Kyle is a devout, faithful Catholic from Buffalo, New York.
“I have a deep respect for the virtues of piety and obedience,” he said.
Which is why it almost pains him to tell the story of Father Robert Yetter, the longtime pastor of St. Mary’s Catholic Church in Swormville.
In 2013, Yetter offered Kyle what was supposed to be a helping hand. The young man was 25 and searching for answers in life when Yetter offered to take him to see “Captain Phillips” at the Walden Galleria cinema. The two planned to watch the movie and talk about faith over dinner at Jack Astor’s.
“This was my first opportunity to be able to really ask him some deep questions about the faith so that I could get some answers for what I was searching for,” Kyle said.
But then Kyle said something happened that he never expected.
“We were like lightly laughing about something that was mildly funny and then he just kind of finished the laughter and then just like slaps his hand right here,” Kyle said, pointing to his inner thigh.
His first reaction was to freeze.
“You know, I'm this 25-year-old straight guy and never really been in this situation and I knew, if my own dad did that, I wouldn't be OK with it, let alone this priest who I sort of know,” he said.
Yetter, according to Kyle, kept his hand there for 30 to 45 seconds.
“I snapped and I said, ‘Would you stop touching me?!” he said. “I was just disgusted and confused about why this was my first interaction with a priest outside a parish, ever.”
Instead of turning away from his faith, Kyle turned to it, becoming a leader in young adult ministry in the Diocese of Buffalo.
After becoming a member of a faith community, Kyle finally found the strength to come forward in April 2017.
“You have to report this,” others told him. “You have a duty, as long as you have the fortitude to do so because you might not be the only one.”
The case of Fr. Robert Yetter
Kyle wasn’t the only person who would come forward to report sexual advances by Yetter to the Diocese of Buffalo. Two other young men in 2017 and 2018 told the diocese they had *similar encounters* with the priest, according to the complaints filed with the diocese.
But hundreds of internal records obtained by WKBW television station reporters show that Buffalo Bishop Richard J. Malone and those who work for him allowed Yetter to remain pastor of a large parish with little consequences for his actions. They also took steps to withhold this information from the public, a reporter found.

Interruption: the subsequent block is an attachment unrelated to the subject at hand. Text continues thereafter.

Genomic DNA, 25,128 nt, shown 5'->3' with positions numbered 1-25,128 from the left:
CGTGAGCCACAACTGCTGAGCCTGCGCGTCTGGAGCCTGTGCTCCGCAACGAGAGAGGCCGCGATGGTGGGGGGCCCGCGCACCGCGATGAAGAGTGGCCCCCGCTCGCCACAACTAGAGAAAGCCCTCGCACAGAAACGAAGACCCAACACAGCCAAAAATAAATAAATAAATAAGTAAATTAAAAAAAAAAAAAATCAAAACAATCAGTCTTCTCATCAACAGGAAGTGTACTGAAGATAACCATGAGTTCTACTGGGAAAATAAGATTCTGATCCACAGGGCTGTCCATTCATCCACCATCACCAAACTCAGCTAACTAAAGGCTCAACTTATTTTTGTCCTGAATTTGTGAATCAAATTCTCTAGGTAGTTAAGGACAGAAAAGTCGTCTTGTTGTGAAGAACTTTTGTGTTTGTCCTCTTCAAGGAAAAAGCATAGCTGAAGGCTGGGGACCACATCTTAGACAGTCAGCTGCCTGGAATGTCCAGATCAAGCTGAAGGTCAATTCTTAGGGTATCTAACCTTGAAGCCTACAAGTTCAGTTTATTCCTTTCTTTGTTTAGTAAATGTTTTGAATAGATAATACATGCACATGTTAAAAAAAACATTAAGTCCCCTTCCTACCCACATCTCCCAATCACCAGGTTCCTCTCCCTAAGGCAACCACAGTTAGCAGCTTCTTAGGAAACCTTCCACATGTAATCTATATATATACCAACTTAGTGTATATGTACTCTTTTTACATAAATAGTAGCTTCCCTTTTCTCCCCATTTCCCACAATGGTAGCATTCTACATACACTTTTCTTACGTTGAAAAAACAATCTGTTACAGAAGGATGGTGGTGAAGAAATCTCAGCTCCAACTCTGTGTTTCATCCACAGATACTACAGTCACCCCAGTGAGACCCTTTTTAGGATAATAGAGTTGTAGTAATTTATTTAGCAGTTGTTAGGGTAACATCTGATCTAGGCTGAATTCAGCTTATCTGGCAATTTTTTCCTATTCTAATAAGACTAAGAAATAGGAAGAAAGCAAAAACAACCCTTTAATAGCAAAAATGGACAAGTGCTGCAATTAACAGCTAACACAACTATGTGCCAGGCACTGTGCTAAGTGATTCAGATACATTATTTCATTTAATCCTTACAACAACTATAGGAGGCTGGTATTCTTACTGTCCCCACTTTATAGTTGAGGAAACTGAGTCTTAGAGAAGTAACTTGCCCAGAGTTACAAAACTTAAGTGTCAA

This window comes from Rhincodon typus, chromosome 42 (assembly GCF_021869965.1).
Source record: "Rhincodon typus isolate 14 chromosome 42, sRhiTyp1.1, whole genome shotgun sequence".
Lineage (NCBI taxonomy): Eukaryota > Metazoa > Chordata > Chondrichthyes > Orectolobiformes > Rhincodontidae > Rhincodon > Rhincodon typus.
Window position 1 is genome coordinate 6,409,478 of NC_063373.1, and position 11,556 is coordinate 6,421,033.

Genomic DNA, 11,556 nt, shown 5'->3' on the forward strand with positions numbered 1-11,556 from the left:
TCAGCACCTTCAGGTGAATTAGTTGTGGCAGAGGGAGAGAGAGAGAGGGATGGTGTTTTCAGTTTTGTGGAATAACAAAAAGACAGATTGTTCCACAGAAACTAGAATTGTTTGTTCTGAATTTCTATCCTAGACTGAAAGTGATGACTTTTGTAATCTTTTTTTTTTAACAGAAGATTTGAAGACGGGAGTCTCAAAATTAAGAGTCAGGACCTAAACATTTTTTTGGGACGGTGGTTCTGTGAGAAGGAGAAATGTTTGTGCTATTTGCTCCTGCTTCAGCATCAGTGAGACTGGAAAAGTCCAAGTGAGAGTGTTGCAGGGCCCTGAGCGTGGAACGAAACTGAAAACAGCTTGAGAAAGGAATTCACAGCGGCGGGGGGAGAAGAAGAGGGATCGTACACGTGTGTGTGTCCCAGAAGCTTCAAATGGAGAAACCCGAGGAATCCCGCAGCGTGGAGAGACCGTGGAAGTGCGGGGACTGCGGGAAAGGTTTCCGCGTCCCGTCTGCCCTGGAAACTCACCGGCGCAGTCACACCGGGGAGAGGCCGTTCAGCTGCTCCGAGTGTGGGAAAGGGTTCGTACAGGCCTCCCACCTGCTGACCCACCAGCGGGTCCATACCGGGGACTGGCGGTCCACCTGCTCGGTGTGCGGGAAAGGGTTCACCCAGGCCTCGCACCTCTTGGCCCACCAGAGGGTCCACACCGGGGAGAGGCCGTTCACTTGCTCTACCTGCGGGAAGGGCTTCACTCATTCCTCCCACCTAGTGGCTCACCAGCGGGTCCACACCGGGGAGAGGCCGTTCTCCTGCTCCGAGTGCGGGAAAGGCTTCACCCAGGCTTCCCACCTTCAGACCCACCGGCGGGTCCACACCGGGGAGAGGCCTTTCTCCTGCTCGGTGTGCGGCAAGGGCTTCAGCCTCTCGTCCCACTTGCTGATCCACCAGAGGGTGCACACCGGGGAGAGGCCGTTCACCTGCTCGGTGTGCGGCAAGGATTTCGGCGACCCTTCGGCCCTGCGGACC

Victim No. 2 is the second young man to allege misconduct by Yetter. He’s too embarrassed to give his name and WKBW has agreed to withhold his name and Kyle’s last name to protect their privacy.
He said he was 19 when Yetter offered to help him through a challenging time. They had dinner and the priest served him wine at the St. Mary’s rectory, he said, before Yetter — according to the complaint filed with the diocese — “reached over, hugged him and started kissing him on the neck, chin and cheek.”
The incident took place in 2007, and church records obtained by WKBW show the victim said the priest “tried to kiss him again while using his hand to grab his pants zipper and genital area.” Another time, Yetter allegedly took him to the Seneca Niagara Casino, offered him alcohol and started “kissing his neck…then pushed him onto a chair” before he was able to get away.
The victim said two of his other friends had similar experiences with the priest. The diocese does not appear to have tracked them down.
Three allegations, few consequences
In both cases, the diocese called Yetter in for a meeting with Auxiliary Bishop Edward M. Grosz, who is Malone’s point man for handling the sex abuse crisis in the diocese. (More than 80 priests have now been accused of sexual misconduct.)
According to internal memos obtained by WKBW, Yetter admitted to the touching in the movie theater but said he didn’t remember the incident in the casino.
Grosz’s solution was to give Yetter, who is in his 70s, a lecture on sexual harassment. Memos show he referred Yetter for counseling at the Diocesan Counseling Center, which is run by another priest. In both cases, Grosz also reviewed the file with Lawlor Quinlan who, along with Terry Connors, does legal work for the church.
Soon after the allegations and after reviewing the files with Quinlan, Grosz used his typewriter to write that the cases were “considered closed.” He then put his handwritten initials on the documents.
As for punishment, Yetter wrote to Grosz in September 2017 to say that he planned to travel to Haiti on a mission trip “as part of my penance.”
In case the diocese had any thoughts about removing him, Yetter ended the letter with a veiled threat: “Any pastoral changes at St. Mary’s would be sensitive, I think, as this parish is number 2 in the diocese for contributions to Upon this Rock [the diocesan capital campaign], 2 or 3rd in assessments [the annual tax parishes pay to the diocese], and 7th in [fundraising for] Catholic Charities.”
By the first day of 2018, Yetter was planning the terms of his retirement, including a trip to Venice, Italy. He told Malone he planned to serve as pastor at St. Mary’s until November 2018, and the bishop heaped praise on the twice-accused priest.
“Allow me to take this opportunity to express my sentiments of gratitude and appreciation for your years of faithful and effective ministry,” Malone wrote in a letter dated Jan. 16. “Since you are a priest forever, I am certain that God’s people will continue to enjoy your pastoral care as you minister to them when and where you are able in your retirement years.”
But the very next month, another complaint was sent to the diocese, written by a third victim – who chose to remain anonymous. It does not appear the diocese was able to identify the victim.
One month later, the clergy sexual abuse crisis in the Diocese of Buffalo exploded with revelations that church leaders covered up massive abuse in the diocese. To date, 82 Buffalo priests have been accused of sexual misconduct.
Bishop Malone praises accused priest
Church sources told WKBW that both Yetter and Fr. Art Smith were being considered for inclusion on the diocese’s list of credibly accused priests. But the diocese removed them before releasing the final version — which did not sit well with Kyle.